year. For every 2 years, it has 3 days!
    • Tons of craters (no atmosphere to stop
    stuff)

    View Slide

  6. Quick refresher: Mercury
    Source: solarsystem.nasa.gov/planets/mercury
    • Closest planet to the Sun (2.5 light-minutes)
    • Smallest planet in the Solar System
    • 58 Earth-days for one Mercury day, but only 88 Earth-days for one Mercury
    year. For every 2 years, it has 3 days!
    • Tons of craters (no atmosphere to stop
    stuff)
    • No moons, no rings, 800°F in daytime,
    -290°F at nighttime. Brutal.

    View Slide

  7. Previous Mercury missions
    Getting to Mercury is super hard because it’s moving so fast and it’s closer to
    the Sun. It takes more fuel to reach Mercury than to leave the Solar System!
    • 1973: Mariner 10 (NASA)
    • 2004: Messenger (NASA)
    Image credit: NASA

    View Slide

  8. Previous Mercury missions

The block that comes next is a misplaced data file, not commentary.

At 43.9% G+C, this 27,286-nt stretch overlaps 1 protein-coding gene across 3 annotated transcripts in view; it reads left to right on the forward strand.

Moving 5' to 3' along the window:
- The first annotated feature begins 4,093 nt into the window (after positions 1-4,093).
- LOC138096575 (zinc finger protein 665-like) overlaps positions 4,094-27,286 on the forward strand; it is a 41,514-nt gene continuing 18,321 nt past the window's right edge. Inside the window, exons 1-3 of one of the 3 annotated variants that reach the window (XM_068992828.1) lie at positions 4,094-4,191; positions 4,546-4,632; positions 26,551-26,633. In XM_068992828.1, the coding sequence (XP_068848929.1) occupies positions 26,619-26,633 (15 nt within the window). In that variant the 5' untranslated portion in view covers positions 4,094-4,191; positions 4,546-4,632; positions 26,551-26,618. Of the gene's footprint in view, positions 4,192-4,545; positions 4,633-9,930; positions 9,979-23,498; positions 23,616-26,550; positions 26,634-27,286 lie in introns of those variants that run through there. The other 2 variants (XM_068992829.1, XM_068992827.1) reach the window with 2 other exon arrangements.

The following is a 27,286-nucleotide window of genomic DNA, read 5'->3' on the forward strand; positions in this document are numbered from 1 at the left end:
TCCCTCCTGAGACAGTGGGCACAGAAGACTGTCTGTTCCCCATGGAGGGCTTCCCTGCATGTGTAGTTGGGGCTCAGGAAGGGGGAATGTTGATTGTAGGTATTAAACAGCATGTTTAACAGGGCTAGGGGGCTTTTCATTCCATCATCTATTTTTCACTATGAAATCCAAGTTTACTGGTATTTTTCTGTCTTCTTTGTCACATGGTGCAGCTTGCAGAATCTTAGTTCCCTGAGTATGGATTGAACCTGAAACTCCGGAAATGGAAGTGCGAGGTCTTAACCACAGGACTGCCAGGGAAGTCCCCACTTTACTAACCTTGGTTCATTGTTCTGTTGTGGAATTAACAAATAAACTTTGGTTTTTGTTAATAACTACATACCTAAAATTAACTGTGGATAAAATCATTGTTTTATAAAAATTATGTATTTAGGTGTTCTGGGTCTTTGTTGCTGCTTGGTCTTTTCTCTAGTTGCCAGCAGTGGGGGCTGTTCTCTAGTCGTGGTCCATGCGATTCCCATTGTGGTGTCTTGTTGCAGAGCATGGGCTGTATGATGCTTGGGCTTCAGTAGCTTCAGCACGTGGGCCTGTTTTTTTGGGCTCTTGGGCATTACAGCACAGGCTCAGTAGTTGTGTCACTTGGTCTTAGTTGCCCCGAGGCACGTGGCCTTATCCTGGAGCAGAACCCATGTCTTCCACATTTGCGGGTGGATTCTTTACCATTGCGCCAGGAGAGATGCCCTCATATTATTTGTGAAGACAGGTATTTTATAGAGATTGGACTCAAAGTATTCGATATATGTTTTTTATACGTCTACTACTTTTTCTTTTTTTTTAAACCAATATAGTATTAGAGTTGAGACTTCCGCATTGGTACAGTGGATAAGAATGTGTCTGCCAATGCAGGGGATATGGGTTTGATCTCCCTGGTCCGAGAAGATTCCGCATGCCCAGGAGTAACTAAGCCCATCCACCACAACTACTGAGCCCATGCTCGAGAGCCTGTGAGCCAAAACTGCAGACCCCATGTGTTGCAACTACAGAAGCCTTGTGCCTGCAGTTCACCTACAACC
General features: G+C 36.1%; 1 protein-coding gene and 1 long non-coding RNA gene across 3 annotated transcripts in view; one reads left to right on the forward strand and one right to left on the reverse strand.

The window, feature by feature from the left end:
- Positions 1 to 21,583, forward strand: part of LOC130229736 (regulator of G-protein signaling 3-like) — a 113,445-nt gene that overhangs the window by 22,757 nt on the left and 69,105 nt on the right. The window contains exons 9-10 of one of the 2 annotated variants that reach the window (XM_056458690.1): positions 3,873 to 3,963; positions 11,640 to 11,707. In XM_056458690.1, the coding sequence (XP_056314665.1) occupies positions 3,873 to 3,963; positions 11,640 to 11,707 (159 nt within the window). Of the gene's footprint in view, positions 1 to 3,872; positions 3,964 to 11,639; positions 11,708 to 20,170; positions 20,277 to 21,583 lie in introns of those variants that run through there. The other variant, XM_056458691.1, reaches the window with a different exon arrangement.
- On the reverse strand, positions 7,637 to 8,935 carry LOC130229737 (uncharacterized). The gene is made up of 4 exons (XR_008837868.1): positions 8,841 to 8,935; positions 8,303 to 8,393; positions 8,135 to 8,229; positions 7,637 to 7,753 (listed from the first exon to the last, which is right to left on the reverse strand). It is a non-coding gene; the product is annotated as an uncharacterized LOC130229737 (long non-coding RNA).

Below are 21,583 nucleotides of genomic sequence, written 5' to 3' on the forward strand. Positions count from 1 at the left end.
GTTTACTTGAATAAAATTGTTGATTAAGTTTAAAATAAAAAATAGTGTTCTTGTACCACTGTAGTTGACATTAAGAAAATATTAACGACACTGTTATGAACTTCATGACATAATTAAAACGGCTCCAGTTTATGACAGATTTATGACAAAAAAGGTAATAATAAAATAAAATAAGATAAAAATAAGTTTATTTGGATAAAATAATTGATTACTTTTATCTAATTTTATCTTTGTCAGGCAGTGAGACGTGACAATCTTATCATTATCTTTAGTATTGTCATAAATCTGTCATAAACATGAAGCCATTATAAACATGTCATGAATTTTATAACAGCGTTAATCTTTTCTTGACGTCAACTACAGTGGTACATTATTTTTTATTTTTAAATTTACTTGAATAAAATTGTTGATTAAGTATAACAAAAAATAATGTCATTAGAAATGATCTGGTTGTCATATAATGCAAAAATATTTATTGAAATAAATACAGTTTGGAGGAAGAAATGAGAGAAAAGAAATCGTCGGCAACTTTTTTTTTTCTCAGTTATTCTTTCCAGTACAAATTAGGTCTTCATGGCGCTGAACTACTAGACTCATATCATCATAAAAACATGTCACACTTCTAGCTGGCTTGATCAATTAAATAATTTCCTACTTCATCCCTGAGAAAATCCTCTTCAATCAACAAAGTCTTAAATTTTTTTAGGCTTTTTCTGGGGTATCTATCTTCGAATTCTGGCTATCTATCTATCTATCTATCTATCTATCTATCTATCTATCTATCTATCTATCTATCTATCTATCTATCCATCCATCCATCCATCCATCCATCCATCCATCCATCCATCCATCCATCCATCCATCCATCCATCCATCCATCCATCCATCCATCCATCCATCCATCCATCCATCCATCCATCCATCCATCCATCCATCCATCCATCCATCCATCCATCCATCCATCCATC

Getting to Mercury is super hard because it’s moving so fast and it’s closer to
    the Sun. It takes more fuel to reach Mercury than to leave the Solar System!
    • 1973: Mariner 10 (NASA)
    Reached Mercury in 1974 after one comet fly-by and one Venus fly-by.
    Took first close-up images, analyzed solar radiation.
    • 2004: Messenger (NASA)
    Image credit: NASA

    View Slide

  9. Previous Mercury missions
    Getting to Mercury is super hard because it’s moving so fast and it’s closer to
    the Sun. It takes more fuel to reach Mercury than to leave the Solar System!
    • 1973: Mariner 10 (NASA)
    Reached Mercury in 1974 after one comet fly-by and one Venus fly-by.
    Took first close-up images, analyzed solar radiation.